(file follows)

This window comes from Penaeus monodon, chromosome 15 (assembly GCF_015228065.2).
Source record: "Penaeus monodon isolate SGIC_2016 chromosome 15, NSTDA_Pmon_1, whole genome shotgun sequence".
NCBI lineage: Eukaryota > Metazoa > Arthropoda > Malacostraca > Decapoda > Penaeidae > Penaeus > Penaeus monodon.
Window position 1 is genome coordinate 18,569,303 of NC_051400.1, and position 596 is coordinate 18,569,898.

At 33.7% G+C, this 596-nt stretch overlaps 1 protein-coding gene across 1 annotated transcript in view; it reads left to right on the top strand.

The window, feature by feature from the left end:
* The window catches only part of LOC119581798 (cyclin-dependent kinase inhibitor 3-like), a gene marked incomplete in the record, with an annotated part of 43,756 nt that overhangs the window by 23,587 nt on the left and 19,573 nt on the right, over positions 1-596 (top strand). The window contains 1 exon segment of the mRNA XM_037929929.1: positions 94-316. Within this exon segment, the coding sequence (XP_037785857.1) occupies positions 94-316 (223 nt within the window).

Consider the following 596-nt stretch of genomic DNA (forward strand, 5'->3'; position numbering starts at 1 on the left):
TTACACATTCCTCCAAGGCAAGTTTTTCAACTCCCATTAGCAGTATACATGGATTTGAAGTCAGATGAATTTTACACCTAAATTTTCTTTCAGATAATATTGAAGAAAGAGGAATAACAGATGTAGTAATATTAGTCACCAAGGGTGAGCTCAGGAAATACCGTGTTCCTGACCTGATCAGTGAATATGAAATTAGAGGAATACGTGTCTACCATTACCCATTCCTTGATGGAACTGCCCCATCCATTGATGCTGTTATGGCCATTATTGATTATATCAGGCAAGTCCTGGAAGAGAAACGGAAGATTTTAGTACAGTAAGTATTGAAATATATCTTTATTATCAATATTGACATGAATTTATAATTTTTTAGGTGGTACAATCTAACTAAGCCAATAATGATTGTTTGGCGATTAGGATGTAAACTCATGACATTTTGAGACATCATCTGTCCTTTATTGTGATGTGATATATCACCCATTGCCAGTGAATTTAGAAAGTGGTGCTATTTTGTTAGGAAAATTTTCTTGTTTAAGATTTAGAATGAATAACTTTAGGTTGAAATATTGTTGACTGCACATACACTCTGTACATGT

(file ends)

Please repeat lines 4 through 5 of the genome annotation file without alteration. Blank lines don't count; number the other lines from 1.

Window position 1 is genome coordinate 18,569,303 of NC_051400.1, and position 596 is coordinate 18,569,898.

At 33.7% G+C, this 596-nt stretch overlaps 1 protein-coding gene across 1 annotated transcript in view; it reads left to right on the top strand.